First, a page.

The only major actors still alive from the 70s sitcom Rhoda

If the 1950s and 1960s were the golden age of the TV sitcom (i.e., the era in which the form was established and refined with beat-by-beat precision by shows like “The Honeymooners,” “I Love Lucy,” and “The Dick Van Dyke Show”), the 1970s were its heyday. And when risk-averse TV executives saw the astronomical ratings of hit sitcoms like “All in the Family,” “The Mary Tyler Moore Show,” and “M*A*S*H,” they capitalized on the ratings-rich phenomenon by diving into the same but different world of spinoffs.

Norman Lear’s “All in the Family” was the king of spin-offs in the 1970s with a total of seven spin-off episodesbut James L. Brooks and Allan Burns’ “The Mary Tyler Moore Show” proved to be very durable, spawning “Rhoda,” “Phyllis,” and “Lou Grant.” Of these, “Rhoda” was by far the biggest hit. Valerie Harper’s four seasons as Mary Richards’s lovable, vivacious neighbor more than confirmed that she could handle her own series. So Brooks and Allan sent Rhoda back to her hometown of New York City, where she immediately found love (her first-season wedding was the most-watched episode of television in the 1970s until “Roots” aired in 1977), tsuris (via her often-overwhelming mother brought to terrific life by the great Nancy Walker), and family bonding (via her unlucky-in-love sister Brenda, played by Julie Kavner).

“Rhoda” was a ratings juggernaut in its first two seasons, but faltered because the writers (perhaps wrongly) felt the character worked best as a single woman. They also struggled to expand the main cast. In its fifth season, Rhoda hit the same notes with characters stuck in ruts, which led to its cancellation.

It was a shame because we loved Harper, Walker, Kavner and the great actors who passed through the main cast. Sadly, most of these artists (Harper, Walker, David Groh, Ron Silver, Harold Gould and Ron Silver) have left us. But two key members of the cast are still with us. One you may not know so well, while the other is a piece of pop culture.

Ray Butkenica

Ray Butkenica’s bespectacled Benny Goodwin wasn’t the most impressive of men. He ran a toll booth, both during the day and on roller skates in his spare time. But he was a gentle soul who, when introduced in the series’ third season, was a fun romantic partner for the previously love-desperate Brenda. Benny had a competitor for Brenda’s affections in Ron Silver’s Gary Levy, but when the creative team wrote Gary out of the series before the fifth and final season, the door was open for Benny and Brenda to finally get engaged.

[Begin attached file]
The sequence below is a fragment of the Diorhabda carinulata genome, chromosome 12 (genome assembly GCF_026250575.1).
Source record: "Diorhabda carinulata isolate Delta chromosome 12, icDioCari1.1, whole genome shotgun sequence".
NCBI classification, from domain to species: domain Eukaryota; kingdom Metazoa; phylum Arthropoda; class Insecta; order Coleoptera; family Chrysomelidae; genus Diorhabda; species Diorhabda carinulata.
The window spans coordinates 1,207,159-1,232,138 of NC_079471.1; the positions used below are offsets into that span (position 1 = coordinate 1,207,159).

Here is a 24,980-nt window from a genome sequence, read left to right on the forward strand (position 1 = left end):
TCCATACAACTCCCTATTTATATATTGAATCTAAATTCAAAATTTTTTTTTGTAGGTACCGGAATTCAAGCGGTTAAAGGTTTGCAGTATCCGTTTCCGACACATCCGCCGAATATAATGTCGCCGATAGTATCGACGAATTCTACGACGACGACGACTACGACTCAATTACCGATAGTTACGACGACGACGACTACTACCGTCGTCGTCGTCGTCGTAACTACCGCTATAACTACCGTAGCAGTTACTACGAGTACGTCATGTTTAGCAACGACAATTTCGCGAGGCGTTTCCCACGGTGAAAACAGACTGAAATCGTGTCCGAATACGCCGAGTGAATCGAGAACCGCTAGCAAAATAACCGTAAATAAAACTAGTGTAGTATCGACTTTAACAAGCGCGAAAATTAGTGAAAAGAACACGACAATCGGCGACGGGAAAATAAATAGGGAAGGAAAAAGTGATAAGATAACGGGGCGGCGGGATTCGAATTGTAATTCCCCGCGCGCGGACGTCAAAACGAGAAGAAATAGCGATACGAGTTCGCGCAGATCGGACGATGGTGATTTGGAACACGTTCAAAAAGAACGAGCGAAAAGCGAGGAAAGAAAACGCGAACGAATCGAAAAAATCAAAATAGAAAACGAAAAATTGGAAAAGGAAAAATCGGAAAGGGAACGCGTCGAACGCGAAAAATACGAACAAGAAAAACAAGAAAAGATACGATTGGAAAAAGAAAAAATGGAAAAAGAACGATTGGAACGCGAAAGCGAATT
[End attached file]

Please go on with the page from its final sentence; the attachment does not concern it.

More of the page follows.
After the cancellation of “Rhoda,” Butkenica landed a series regular role as the best friend of “M*A*S*H” vet Wayne Rogers on CBS’s short-lived sitcom adaptation of the hit movie “House Calls,” and was a delightfully obnoxious foil to Patti LuPone’s stubborn mother on the ABC drama “Life Goes On.” While Butkenica worked steadily throughout the 1980s and into 2000, he was primarily cast as a lead actor in single episodes of hit shows like “Matlock,” “LA Law,” and “JAG.” He hasn’t logged an acting credit since providing voice work for the video game “The Sopranos: Road to Respect” in 2006. Whatever Mr. Butkenica is up to, we hope he’s feeling personally and creatively fulfilled!

Julia Kavner

Julie Kavner was a star from the moment we heard her. Sure, the 24-year-old newcomer looked the part of a despondent single looking for love in New York City, but once she spoke, she captured the attention and hearts of an entire nation of viewers.

Brenda Morgenstern was clearly a breakthrough role for Kavner, earning her a Primetime Emmy for Outstanding Supporting Actress in a Comedy Series, but work proved hard to come by in the years following the series’ cancellation in 1978. Fortunately, after a few TV guest appearances and a couple of unsuccessful film roles, Kavner landed a small but memorable part in Woody Allen’s “Hannah and Her Sisters” and reminded Hollywood just how special she could be.

Kavner’s career began in 1987, when she joined the sketch comedy cast of “The Tracy Ullman Show,” but it was that raspy voice that brought her lasting fame. Matt Groening’s “The Simpsons” was initially conceived as little more than animated intermissions interspersed throughout Ullman’s show, but Fox executives unexpectedly discovered a ratings goldmine when they tried the cartoon as a midseason replacement during the 1989-1990 television season. 35 years later, “The Simpsons” is still leading the ratings at 742 Evergreen Terrace, and it’s impossible to imagine the show surviving even half a season without Kavner’s abused but tireless matriarch MargeWhile Lisa, played by Yeardley Smith, is usually the conscience of the series, Marge is reliably its heart.

And yet, if we may note one small point: Kavner’s long-term success as a voice actress is remarkable, but it has come at the expense of her on-screen acting career. She has not appeared in a live-action film. Nothing since she played Adam Sandler’s mother in the 2006 film “Click.” To say we miss seeing her would be an understatement.

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